– and inside. I would not like to have lived here!

At one point, we found ourselves followed by a cat who was quite persistent in tracking us down and demanding strokes. Then, she suddenly disappeared. Looking back, we spotted that she had attached herself to another group. Feline fickleness! There was one occupied house on site (much newer than the others) and when we passed behind it we noticed a cat-flap in the back door, so the mystery of where she came from was solved.

From the museum carpark, a six-mile circular trail led off down one side of the River Leacainn to the village of Furnace on Loch Fyne and back up the other side. We hadn’t known this existed, but decided to go for it. Here are some highlights.

The High Bridge and Miller’s Falls.

More bridges and nice views.

The village of Furnace which, unsurprisingly, has an old iron furnace dating from 1755.

Uphill from there is Bridge Terrace, built at the beginning of the 20th century to house workers in the nearby quarry, and towards the end of the walk is the Wolf Stone. Some say that the last wolf in Argyll – or maybe even Scotland – was shot here as it stood baying at the moon.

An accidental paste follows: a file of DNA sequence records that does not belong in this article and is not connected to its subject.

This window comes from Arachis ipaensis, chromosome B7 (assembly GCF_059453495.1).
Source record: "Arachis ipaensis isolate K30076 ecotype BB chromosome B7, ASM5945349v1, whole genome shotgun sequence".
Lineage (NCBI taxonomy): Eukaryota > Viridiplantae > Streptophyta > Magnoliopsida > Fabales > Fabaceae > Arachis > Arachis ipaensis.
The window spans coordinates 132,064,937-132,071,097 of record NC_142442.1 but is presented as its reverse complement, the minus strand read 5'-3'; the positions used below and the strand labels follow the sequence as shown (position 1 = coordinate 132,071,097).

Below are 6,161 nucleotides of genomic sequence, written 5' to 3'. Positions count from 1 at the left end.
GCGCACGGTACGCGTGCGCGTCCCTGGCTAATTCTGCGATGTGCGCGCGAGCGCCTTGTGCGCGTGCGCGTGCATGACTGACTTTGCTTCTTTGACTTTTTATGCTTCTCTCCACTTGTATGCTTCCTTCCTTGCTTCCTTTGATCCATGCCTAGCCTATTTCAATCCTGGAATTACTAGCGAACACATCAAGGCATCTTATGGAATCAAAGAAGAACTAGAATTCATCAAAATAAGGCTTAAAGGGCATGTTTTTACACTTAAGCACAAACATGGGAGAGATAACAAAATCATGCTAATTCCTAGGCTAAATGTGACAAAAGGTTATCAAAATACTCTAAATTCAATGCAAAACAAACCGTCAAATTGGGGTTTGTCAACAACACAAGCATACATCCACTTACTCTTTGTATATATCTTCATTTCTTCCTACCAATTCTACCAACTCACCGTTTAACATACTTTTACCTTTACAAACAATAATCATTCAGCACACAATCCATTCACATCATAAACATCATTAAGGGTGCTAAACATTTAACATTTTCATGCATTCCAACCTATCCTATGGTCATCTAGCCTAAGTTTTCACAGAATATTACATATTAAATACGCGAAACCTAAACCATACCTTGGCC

We’d packed a lot into the day and still had an hour and a half’s drive home, but this is one of the beauties of the Scottish summer. We might complain about the weather, but it does stay light very late and allows you to walk well into the evening.

Linked to Jo’s Monday Walks.

West of Tongue

Loch Eriboll
Loch Eriboll

Durness is the most north-westerly village on the British mainland. It’s not far from Tongue as the crow flies – much further for humans who have to follow the coastal road. But who can complain when driving round the beautiful sea loch above? Further along Loch Eriboll, we stopped at the gates of ceramicist Lotte Glob’s studio – though we didn’t have time to go in, it looked intriguing.

At the time, I had no idea I had seen Lotte’s work before until, a couple of weeks ago, I was strolling round Glasgow’s Botanic Gardens and spotted this in the Kibble Palace:

Just outside Durness is the Ceannabeinne Township Trail. After being disappointed to find the Highland Clearance villages east of Tongue in a sorry state of neglect, it was good to find this one well-maintained with comprehensive information boards – and a jaw dropping setting. The villagers here resisted their removal by rioting, but that didn’t change the end result and the land was given over to sheep.